A Short History of Law Enforcement and Cyber Crime
Threat Intel’s ‘History of…’ series will look at the origins and evolution of notable developments in cybersecurity
The advent of cyber crime created a lot of headaches for police forces. Over a very short space of time, an entirely new form of criminality emerged. There were no fingerprints, no witnesses, and often the victim and the perpetrator were continents apart.
It’s debatable who exactly the first hacker to be jailed was. But certainly one contender for the moniker is Captain Crunch, or John Draper to his friends and family. Draper, now 75, served in the U.S. Air Force before working as an engineer in Silicon Valley in the early 1970s. However, in his spare time, he was involved in phone phreaking. What’s phreaking? Essentially it’s the telecoms equivalent of hacking, using in-depth knowledge of how the telephone system works to get free phone calls. At the time, phone phreakers were underground celebrities and it was that celebrity that led the police to his door.
In 1971, he did an interview with Esquire magazine in which he made a thinly veiled admission to phone phreaking. Not surprisingly, this drew the attention of the authorities and he was promptly arrested, convicted of toll fraud and given five years’ probation. Coming to the attention of the authorities didn’t deter Draper and he was jailed twice more for phone fraud, in 1976 and 1978.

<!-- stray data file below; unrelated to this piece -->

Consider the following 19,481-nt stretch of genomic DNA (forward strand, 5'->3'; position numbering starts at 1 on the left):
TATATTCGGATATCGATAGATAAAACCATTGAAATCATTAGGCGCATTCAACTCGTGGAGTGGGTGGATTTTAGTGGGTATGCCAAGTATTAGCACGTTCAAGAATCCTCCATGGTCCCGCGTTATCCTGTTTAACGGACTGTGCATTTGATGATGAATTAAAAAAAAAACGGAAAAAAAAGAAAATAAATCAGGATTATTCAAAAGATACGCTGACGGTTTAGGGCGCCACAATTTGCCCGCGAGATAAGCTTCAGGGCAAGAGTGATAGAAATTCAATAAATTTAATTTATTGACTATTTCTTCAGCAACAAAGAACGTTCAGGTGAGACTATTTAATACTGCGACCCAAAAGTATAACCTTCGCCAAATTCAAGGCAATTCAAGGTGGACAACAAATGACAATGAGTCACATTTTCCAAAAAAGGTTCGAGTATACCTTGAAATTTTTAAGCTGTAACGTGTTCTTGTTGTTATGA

Draper’s activities were a precursor of what was to come as authorities adapted to deal with the nascent field of cyber crime. In the early years, hacking often wasn’t about financial gain. Instead it was usually about demonstrating your skills, gaining recognition from fellow hackers and, sometimes, thumbing your nose at authority. That desire to be noticed was often what allowed the police to identify hackers.
One of the first to get caught was Kevin Mitnick, who began breaking into computer networks as a teenager in the late ’70s and by the late 1980s had embarked on a prolific hacking career. Law enforcement finally caught up with him in 1988 when he was convicted of breaking into computer maker Digital’s network and stealing their software. Mitnick was jailed for a year and was then meant to do three years of supervised release but, near the end of the term, he was caught hacking Pacific Bell and a warrant was issued for his arrest.
Facing a return to jail, Mitnick opted to go on the run. Mitnick didn’t lie low and instead went on a hacking spree. Over the next three years he hacked into and stole information from dozens of organizations. The FBI launched what it termed an “electronic manhunt”. Ironically, one of the steps Mitnick took to cover his tracks would eventually lead to his downfall.